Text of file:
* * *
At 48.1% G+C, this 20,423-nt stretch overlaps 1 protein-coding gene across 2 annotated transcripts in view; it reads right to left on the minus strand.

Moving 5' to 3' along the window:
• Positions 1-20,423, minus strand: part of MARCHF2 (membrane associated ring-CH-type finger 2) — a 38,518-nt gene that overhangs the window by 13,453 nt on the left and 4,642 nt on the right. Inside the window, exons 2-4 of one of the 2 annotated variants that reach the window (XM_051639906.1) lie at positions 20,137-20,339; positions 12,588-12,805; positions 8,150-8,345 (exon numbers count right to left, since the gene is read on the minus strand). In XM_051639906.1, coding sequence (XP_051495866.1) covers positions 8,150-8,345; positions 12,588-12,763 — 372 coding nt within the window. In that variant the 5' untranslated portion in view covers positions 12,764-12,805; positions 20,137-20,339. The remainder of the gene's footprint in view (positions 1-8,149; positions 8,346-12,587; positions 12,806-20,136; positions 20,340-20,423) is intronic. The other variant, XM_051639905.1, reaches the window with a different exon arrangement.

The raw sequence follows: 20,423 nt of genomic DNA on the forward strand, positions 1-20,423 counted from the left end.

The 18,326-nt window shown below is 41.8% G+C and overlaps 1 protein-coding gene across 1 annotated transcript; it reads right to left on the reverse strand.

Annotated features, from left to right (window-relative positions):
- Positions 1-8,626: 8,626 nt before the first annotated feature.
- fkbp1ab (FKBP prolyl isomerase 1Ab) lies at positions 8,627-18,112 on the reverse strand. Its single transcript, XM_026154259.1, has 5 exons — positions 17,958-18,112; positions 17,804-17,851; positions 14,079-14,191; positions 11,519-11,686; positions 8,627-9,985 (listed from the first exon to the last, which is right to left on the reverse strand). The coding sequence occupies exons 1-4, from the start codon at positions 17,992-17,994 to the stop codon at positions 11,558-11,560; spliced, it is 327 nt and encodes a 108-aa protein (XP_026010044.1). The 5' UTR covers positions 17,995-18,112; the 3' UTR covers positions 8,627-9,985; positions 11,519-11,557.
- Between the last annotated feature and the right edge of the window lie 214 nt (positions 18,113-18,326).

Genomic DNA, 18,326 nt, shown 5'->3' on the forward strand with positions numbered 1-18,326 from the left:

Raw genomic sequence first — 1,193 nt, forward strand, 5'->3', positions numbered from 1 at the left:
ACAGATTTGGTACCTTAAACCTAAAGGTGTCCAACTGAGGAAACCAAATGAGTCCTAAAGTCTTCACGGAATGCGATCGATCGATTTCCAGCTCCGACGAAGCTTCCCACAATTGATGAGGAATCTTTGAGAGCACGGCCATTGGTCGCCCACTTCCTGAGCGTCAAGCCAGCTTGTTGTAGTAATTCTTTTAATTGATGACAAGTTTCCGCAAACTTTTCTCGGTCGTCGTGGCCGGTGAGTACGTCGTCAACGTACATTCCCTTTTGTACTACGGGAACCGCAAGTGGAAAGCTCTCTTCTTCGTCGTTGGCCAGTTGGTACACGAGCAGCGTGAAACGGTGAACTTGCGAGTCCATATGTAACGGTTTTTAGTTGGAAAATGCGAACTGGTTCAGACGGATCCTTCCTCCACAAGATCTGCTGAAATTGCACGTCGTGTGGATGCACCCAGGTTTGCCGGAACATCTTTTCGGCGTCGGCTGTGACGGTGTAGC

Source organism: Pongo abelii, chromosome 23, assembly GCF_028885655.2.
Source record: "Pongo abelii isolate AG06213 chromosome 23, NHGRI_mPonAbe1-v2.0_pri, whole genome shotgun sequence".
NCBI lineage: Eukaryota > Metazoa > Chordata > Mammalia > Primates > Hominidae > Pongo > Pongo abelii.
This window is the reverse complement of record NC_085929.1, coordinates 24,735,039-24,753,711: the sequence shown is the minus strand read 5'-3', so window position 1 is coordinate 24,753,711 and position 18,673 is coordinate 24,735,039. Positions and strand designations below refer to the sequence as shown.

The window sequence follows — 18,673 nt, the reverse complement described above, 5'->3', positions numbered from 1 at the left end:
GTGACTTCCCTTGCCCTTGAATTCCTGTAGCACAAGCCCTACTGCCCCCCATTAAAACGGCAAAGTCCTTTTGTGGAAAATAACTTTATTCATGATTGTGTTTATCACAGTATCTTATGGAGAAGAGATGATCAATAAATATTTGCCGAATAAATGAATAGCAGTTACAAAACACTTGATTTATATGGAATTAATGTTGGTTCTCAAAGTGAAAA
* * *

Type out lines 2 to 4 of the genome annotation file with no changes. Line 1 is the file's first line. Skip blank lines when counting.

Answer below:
Moving 5' to 3' along the window:
• Positions 1-20,423, minus strand: part of MARCHF2 (membrane associated ring-CH-type finger 2) — a 38,518-nt gene that overhangs the window by 13,453 nt on the left and 4,642 nt on the right. Inside the window, exons 2-4 of one of the 2 annotated variants that reach the window (XM_051639906.1) lie at positions 20,137-20,339; positions 12,588-12,805; positions 8,150-8,345 (exon numbers count right to left, since the gene is read on the minus strand). In XM_051639906.1, coding sequence (XP_051495866.1) covers positions 8,150-8,345; positions 12,588-12,763 — 372 coding nt within the window. In that variant the 5' untranslated portion in view covers positions 12,764-12,805; positions 20,137-20,339. The remainder of the gene's footprint in view (positions 1-8,149; positions 8,346-12,587; positions 12,806-20,136; positions 20,340-20,423) is intronic. The other variant, XM_051639905.1, reaches the window with a different exon arrangement.

The raw sequence follows: 20,423 nt of genomic DNA on the forward strand, positions 1-20,423 counted from the left end.